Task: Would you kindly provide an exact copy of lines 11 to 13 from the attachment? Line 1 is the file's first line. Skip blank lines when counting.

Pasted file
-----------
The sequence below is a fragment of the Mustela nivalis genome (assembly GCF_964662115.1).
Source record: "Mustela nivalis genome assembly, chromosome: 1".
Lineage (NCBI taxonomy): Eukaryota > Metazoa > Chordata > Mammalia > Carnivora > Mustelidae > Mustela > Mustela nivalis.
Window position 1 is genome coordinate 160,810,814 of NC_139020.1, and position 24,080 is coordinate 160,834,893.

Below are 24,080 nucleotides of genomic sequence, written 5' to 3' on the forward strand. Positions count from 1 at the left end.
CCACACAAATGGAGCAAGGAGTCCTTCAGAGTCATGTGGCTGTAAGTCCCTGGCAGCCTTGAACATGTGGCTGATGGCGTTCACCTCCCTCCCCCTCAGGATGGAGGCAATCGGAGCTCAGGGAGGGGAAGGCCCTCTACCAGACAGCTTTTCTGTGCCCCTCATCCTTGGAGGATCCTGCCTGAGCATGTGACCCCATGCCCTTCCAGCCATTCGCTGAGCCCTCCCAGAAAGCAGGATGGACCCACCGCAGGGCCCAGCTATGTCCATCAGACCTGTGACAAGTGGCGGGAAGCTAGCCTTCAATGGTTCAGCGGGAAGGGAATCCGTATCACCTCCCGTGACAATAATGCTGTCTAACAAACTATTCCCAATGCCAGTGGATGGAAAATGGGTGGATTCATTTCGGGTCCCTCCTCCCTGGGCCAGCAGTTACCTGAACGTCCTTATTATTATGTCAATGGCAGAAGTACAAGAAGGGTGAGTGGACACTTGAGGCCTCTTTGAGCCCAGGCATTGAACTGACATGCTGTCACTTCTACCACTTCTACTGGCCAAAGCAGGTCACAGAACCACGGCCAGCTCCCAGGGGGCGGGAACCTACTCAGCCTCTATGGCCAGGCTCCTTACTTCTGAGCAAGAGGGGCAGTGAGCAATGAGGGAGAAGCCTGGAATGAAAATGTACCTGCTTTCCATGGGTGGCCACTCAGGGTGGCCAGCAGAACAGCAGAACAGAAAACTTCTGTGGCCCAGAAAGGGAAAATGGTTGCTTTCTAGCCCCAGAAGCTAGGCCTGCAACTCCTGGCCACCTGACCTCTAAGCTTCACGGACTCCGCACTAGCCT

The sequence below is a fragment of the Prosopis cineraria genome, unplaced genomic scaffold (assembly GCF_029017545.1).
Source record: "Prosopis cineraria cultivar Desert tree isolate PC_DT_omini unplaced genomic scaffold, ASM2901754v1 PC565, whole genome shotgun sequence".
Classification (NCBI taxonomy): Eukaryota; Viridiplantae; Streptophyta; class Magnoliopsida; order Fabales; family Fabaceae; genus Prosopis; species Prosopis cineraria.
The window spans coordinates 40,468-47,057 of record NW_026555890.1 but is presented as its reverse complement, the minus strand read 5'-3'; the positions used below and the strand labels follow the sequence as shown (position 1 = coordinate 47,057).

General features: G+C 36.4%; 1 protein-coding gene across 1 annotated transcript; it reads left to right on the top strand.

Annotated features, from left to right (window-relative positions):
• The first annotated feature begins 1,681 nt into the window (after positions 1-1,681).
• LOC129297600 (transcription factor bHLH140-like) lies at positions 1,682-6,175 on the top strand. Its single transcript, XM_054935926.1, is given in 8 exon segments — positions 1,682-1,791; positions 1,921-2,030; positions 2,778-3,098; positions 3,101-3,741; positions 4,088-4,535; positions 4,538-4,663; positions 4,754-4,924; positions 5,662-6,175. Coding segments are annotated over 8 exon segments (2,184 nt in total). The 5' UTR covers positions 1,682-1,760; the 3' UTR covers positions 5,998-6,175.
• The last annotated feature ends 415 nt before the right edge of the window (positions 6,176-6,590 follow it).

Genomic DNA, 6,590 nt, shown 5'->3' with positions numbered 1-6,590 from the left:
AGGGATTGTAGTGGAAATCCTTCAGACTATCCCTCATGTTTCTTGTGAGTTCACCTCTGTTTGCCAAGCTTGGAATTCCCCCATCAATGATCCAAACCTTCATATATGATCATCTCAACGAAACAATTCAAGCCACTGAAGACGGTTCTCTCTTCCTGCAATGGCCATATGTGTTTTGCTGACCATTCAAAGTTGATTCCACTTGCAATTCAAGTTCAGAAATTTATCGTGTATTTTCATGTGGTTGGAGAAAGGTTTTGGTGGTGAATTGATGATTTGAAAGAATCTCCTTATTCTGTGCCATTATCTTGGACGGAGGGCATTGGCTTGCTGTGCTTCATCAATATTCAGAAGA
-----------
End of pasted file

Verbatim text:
General features: G+C 36.4%; 1 protein-coding gene across 1 annotated transcript; it reads left to right on the top strand.

Annotated features, from left to right (window-relative positions):
• The first annotated feature begins 1,681 nt into the window (after positions 1-1,681).